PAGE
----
Therefore, I transformed a response paper assignment that I have used in previous iterations of the course. Previously, students were responsible for three to four response papers each semester that involved quick and dirty analytical writing that allowed students to consider any issue that they found particularly provocative from the reading on a given day. In addition, I encouraged students not to worry about developing formal introductions/conclusions, as analytical depth and engagement with the text were my primary concerns. In general the responses were about 500-700 words, and there was an informal presentation element.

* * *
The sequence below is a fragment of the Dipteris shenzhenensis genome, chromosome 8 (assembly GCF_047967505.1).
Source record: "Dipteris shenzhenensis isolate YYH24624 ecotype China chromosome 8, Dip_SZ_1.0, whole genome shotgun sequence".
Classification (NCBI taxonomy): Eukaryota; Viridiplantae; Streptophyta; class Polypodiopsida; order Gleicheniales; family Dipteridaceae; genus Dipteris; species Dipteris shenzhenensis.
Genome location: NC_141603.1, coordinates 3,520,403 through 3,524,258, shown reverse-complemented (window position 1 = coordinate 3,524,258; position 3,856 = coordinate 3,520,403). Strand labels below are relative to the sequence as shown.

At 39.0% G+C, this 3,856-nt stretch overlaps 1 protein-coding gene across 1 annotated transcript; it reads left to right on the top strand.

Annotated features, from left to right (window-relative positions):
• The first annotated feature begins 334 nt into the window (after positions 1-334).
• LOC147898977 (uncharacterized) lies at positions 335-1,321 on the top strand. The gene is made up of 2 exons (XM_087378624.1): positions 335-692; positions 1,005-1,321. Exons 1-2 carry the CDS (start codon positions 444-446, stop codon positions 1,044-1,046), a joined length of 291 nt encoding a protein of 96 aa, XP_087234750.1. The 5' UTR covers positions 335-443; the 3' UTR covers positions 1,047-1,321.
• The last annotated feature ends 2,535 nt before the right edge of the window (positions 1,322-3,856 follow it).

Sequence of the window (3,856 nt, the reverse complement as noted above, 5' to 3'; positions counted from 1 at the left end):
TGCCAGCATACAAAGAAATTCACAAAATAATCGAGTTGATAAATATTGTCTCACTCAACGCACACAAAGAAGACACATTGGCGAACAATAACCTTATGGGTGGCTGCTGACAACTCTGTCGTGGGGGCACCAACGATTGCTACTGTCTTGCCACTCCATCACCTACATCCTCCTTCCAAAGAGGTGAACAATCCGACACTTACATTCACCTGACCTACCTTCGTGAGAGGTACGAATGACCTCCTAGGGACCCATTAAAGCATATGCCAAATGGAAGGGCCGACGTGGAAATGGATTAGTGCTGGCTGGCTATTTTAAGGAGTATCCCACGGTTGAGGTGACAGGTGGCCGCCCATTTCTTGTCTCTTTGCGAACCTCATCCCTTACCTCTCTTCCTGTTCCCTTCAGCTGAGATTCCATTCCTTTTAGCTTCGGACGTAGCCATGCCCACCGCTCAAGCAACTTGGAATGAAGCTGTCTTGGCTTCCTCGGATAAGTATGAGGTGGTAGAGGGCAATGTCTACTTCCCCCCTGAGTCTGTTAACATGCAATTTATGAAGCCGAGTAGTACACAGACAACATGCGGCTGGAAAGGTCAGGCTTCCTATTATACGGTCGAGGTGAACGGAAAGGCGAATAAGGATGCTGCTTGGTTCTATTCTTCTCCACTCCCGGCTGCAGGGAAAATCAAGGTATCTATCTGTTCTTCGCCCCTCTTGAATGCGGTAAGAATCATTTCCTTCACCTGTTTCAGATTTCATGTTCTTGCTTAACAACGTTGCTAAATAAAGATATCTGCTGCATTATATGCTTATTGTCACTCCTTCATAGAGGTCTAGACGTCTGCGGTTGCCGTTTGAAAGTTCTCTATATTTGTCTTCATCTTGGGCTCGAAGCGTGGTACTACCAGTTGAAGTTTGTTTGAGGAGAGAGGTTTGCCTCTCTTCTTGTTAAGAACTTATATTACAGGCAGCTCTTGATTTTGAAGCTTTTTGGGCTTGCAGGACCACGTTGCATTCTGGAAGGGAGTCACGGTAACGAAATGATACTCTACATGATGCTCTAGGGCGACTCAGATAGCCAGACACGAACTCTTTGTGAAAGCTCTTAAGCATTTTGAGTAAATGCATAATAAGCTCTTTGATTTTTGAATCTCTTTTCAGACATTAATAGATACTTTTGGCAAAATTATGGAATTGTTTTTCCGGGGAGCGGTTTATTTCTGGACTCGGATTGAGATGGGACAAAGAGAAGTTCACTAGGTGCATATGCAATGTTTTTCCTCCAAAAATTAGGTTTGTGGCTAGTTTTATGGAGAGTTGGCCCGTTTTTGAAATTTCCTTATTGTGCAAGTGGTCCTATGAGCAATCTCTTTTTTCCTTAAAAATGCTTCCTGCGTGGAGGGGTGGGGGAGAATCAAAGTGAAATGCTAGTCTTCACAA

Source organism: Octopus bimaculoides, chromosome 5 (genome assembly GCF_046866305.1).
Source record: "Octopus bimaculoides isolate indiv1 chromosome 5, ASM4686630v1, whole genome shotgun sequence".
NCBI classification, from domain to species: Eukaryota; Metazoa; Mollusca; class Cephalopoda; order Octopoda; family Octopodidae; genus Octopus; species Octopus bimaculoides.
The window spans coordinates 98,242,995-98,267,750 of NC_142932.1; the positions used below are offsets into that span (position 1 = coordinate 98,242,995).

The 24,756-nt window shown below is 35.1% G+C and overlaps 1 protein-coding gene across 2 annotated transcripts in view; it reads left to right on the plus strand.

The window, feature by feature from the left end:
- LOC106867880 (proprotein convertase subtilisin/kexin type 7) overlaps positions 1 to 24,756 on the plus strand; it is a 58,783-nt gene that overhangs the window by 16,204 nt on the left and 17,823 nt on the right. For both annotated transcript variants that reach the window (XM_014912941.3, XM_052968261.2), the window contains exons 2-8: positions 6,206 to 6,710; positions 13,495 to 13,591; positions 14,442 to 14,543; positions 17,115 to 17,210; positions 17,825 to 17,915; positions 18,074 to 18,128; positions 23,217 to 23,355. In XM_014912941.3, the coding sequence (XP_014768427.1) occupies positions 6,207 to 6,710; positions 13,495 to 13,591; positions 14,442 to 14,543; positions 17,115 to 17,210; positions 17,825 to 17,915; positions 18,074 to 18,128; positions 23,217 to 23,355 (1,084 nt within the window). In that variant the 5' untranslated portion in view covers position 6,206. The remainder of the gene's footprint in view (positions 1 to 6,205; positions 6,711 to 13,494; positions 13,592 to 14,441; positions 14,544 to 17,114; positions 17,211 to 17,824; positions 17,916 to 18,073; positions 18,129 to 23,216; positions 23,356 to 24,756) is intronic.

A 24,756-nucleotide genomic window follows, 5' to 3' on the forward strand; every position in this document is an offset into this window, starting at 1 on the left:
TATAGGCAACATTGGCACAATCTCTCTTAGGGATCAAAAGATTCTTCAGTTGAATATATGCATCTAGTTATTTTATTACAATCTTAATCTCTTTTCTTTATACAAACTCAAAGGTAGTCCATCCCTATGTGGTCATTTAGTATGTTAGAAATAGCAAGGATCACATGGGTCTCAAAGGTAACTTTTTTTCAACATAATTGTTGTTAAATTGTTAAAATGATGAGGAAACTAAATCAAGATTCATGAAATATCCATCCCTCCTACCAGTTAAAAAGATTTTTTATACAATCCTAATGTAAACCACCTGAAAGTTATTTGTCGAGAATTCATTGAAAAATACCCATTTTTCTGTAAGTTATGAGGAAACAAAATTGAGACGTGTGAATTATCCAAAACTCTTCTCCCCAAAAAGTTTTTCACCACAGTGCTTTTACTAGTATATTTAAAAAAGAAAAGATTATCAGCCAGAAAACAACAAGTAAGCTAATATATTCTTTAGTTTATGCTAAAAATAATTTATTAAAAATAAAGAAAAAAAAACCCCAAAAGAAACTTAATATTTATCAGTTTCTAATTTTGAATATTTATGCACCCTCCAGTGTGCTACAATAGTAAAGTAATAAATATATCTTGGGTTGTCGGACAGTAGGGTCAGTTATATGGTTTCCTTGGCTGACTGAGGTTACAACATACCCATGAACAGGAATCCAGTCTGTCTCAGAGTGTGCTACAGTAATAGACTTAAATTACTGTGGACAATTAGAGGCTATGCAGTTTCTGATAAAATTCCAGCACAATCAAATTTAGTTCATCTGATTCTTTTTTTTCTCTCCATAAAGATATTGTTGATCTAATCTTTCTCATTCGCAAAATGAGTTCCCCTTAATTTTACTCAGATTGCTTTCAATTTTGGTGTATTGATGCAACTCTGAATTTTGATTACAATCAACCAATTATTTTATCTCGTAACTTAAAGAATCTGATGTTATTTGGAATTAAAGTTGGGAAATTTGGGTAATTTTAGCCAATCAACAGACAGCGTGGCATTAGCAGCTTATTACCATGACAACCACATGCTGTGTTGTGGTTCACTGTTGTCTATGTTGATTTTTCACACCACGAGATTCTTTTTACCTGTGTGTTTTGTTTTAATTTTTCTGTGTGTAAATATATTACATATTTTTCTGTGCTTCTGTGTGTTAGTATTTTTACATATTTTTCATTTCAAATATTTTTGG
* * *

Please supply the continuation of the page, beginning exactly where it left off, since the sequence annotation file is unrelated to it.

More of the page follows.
While there were many things that I appreciated about this assignment, I noticed students often taking advantage of the rather loose instructions and submitting low-effort work. More concerning was a trend with some students who never really spoke except on days they were writing responses, which made me worry that students were not keeping up with reading and/or were uninterested in their classmates’ comments. Thus, the transformation of my Spring 2018 ENGL/GIST 306 course was conceived to address many concerns, but with minimal disruption to some of the strengths of the course and its assignments.